I can’t say that this is an approach that looks terribly attractive to me. For one thing, it risks reducing moral solutions to what can be most easily agreed rather than what is right, and for another all of the principles, particularly ‘respect for autonomy’ and ‘justice’ are highly contested. Nor am I at all sure how a proponent of the 4PA method might go about ranking or weighting considerations relating to the four principles. The apparent simplicity of the method makes it look attractive whilst masking some pretty big theoretical issues. It may seem desirable to try to ‘attempt to combine the ‘best’ insights from deontology, consequentialism and virtue ethics in some form of coherent framework’ but I confess enormous scepticism.

I’ve encountered a degree of suspicion about bioethics in the past, particularly from specialist philosophers. This suspicion comes from the view that bioethecists are experts in non-philosophical fields who are dabbling part-time in moral philosophy. I happen to think that view is generally (although not always) misplaced – I’ve met some really excellent moral philosophers working in bioethics (The University of Manchester is a particularly good place to find them). However, approaches like the 4PA outlined above probably don’t help – they look like a rather shallow short-cut to solving a moral problem.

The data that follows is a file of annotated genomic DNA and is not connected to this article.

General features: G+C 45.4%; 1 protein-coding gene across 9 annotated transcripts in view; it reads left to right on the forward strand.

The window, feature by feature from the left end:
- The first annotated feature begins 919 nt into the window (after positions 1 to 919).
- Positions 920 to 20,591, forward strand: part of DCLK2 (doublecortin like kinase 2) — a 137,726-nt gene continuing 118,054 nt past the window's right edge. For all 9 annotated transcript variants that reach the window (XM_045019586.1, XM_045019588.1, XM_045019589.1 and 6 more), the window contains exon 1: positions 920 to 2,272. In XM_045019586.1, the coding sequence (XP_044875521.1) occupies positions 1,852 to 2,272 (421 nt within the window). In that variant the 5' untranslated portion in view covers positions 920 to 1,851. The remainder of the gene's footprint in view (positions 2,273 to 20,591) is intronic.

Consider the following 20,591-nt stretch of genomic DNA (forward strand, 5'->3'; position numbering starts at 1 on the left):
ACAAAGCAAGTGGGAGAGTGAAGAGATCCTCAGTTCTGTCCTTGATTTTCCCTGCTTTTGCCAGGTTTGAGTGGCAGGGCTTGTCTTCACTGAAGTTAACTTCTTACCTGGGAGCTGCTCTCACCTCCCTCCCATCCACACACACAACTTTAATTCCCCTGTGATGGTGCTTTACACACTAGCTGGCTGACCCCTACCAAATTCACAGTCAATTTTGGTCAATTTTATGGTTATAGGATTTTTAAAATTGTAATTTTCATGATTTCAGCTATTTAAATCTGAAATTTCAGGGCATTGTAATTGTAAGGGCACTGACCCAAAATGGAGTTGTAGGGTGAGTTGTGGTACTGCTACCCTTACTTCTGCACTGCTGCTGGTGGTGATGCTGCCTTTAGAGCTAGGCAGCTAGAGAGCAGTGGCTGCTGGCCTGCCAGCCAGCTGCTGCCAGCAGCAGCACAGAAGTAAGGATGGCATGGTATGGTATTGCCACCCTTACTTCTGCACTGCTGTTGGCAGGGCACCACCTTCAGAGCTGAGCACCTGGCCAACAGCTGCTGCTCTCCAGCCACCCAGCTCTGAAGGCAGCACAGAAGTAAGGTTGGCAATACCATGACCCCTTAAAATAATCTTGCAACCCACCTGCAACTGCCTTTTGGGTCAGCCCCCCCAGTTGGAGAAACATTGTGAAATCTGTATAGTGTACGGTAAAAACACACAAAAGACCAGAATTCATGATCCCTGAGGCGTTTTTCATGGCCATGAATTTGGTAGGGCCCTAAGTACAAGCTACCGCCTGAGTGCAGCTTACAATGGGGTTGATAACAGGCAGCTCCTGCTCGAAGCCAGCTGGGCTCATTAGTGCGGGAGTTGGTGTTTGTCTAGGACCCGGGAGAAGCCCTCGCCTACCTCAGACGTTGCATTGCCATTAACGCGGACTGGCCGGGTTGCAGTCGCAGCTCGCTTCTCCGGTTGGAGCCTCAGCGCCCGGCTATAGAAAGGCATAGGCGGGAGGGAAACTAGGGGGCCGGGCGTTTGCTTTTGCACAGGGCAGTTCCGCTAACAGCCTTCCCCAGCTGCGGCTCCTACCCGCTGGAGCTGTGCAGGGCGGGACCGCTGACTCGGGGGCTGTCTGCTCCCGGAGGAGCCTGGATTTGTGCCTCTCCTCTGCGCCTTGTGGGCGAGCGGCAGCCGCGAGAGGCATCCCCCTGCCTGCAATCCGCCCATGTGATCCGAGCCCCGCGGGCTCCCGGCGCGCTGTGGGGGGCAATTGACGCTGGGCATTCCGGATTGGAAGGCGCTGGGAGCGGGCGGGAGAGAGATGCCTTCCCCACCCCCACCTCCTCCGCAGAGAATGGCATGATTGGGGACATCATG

Fortunately there’s much more to bioethics than that one method, and its subject matter is utterly fascinating. Think about issues like euthanasia, abortion, organ donation, elective surgery, drug rationing, medical testing, animal experimentation, and all of the interesting questions provoked by advances in genetics. I can think of few more vibrant areas to take moral philosophy, and apply it to stuff that matters, than the field of bioethics. Reading this chapter has made me a little more envious of those working in it.


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Reasons for action